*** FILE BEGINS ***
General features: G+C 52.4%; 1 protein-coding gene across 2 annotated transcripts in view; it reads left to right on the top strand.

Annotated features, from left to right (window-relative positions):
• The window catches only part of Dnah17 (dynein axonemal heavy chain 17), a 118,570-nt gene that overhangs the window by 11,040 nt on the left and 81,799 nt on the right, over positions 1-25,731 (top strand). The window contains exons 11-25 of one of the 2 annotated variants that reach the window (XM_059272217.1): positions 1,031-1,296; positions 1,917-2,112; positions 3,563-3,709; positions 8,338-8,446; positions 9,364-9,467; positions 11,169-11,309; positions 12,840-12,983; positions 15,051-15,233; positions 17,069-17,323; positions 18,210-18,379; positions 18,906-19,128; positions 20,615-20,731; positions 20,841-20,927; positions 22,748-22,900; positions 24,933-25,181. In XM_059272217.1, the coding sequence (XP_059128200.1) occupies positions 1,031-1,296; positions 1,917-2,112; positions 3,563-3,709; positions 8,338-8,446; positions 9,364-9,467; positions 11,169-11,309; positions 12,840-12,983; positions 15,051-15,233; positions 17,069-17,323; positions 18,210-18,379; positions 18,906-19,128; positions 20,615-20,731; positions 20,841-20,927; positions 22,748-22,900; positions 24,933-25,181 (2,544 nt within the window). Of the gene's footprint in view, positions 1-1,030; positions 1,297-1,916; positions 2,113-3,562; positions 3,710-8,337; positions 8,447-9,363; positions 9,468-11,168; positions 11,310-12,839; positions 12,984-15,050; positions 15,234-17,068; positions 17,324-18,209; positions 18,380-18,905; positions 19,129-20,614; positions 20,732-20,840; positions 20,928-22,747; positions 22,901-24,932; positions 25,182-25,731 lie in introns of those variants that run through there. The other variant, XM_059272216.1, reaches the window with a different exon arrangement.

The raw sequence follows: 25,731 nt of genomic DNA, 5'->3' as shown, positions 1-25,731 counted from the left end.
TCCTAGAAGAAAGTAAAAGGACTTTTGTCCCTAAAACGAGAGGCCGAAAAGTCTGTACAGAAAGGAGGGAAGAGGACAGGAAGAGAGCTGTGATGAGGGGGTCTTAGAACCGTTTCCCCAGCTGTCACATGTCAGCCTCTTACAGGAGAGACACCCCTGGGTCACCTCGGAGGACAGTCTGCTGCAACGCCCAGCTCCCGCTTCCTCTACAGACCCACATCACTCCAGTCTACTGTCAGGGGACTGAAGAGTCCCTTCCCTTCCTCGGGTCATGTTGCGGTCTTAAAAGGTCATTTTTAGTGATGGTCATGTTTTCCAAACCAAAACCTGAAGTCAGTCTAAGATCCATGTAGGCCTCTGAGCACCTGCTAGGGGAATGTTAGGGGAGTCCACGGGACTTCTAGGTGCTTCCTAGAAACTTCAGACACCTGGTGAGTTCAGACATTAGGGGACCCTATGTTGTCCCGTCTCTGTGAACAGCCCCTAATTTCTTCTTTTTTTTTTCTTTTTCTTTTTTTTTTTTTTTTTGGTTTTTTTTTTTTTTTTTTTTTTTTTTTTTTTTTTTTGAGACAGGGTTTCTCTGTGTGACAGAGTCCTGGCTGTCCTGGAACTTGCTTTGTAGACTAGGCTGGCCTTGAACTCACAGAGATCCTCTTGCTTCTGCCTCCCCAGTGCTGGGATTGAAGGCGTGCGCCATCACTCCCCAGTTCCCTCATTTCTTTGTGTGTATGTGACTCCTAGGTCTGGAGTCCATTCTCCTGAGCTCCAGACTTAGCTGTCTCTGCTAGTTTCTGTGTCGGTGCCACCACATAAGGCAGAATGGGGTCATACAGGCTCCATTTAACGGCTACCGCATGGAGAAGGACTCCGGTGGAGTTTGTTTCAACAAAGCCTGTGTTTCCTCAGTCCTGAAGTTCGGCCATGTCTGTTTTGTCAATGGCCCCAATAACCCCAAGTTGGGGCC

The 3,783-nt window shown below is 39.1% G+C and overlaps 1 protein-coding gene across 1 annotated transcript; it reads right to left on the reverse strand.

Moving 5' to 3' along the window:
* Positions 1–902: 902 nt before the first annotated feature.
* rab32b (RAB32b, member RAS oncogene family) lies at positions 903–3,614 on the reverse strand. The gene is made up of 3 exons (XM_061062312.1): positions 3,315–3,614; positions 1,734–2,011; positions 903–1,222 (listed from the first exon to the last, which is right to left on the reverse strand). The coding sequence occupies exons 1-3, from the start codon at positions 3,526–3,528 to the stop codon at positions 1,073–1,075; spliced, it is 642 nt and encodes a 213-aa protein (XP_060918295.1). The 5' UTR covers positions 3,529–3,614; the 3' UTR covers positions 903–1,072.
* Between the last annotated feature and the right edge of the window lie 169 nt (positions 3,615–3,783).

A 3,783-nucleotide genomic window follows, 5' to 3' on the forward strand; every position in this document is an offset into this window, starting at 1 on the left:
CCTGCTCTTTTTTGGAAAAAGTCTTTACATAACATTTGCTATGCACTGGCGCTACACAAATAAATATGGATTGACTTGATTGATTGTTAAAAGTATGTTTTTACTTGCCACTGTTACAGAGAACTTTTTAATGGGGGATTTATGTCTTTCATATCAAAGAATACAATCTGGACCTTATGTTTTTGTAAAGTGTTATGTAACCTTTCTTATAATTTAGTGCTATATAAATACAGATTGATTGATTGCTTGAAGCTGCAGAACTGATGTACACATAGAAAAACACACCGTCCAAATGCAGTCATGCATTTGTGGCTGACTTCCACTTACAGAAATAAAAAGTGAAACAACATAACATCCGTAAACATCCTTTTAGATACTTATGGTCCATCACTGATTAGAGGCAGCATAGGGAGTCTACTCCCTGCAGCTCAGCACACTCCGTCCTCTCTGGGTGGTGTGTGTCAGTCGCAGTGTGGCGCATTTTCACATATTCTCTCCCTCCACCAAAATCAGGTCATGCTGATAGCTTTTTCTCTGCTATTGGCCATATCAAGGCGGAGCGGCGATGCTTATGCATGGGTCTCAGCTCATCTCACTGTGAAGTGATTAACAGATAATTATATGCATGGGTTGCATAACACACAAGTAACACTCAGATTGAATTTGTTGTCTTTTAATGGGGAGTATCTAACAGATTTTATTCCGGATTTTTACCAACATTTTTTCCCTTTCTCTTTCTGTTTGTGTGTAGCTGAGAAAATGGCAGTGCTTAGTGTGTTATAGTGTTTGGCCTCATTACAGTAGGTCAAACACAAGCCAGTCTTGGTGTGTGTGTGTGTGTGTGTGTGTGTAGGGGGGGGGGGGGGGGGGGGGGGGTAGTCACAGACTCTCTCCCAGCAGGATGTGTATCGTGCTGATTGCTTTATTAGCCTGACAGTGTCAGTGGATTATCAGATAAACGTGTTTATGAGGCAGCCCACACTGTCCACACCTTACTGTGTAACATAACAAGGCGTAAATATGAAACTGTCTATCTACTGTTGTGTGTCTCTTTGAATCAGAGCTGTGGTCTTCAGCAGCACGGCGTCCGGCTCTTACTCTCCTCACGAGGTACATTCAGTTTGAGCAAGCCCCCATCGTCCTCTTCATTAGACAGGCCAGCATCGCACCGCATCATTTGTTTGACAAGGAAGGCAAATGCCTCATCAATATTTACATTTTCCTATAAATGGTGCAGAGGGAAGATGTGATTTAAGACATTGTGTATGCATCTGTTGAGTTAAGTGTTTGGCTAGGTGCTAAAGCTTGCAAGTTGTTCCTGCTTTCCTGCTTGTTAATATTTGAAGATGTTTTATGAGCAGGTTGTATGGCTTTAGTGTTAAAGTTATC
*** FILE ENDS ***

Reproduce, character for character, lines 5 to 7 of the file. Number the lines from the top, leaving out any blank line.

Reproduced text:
TCCTAGAAGAAAGTAAAAGGACTTTTGTCCCTAAAACGAGAGGCCGAAAAGTCTGTACAGAAAGGAGGGAAGAGGACAGGAAGAGAGCTGTGATGAGGGGGTCTTAGAACCGTTTCCCCAGCTGTCACATGTCAGCCTCTTACAGGAGAGACACCCCTGGGTCACCTCGGAGGACAGTCTGCTGCAACGCCCAGCTCCCGCTTCCTCTACAGACCCACATCACTCCAGTCTACTGTCAGGGGACTGAAGAGTCCCTTCCCTTCCTCGGGTCATGTTGCGGTCTTAAAAGGTCATTTTTAGTGATGGTCATGTTTTCCAAACCAAAACCTGAAGTCAGTCTAAGATCCATGTAGGCCTCTGAGCACCTGCTAGGGGAATGTTAGGGGAGTCCACGGGACTTCTAGGTGCTTCCTAGAAACTTCAGACACCTGGTGAGTTCAGACATTAGGGGACCCTATGTTGTCCCGTCTCTGTGAACAGCCCCTAATTTCTTCTTTTTTTTTTCTTTTTCTTTTTTTTTTTTTTTTTGGTTTTTTTTTTTTTTTTTTTTTTTTTTTTTTTTTTTTGAGACAGGGTTTCTCTGTGTGACAGAGTCCTGGCTGTCCTGGAACTTGCTTTGTAGACTAGGCTGGCCTTGAACTCACAGAGATCCTCTTGCTTCTGCCTCCCCAGTGCTGGGATTGAAGGCGTGCGCCATCACTCCCCAGTTCCCTCATTTCTTTGTGTGTATGTGACTCCTAGGTCTGGAGTCCATTCTCCTGAGCTCCAGACTTAGCTGTCTCTGCTAGTTTCTGTGTCGGTGCCACCACATAAGGCAGAATGGGGTCATACAGGCTCCATTTAACGGCTACCGCATGGAGAAGGACTCCGGTGGAGTTTGTTTCAACAAAGCCTGTGTTTCCTCAGTCCTGAAGTTCGGCCATGTCTGTTTTGTCAATGGCCCCAATAACCCCAAGTTGGGGCC

The 3,783-nt window shown below is 39.1% G+C and overlaps 1 protein-coding gene across 1 annotated transcript; it reads right to left on the reverse strand.

Moving 5' to 3' along the window: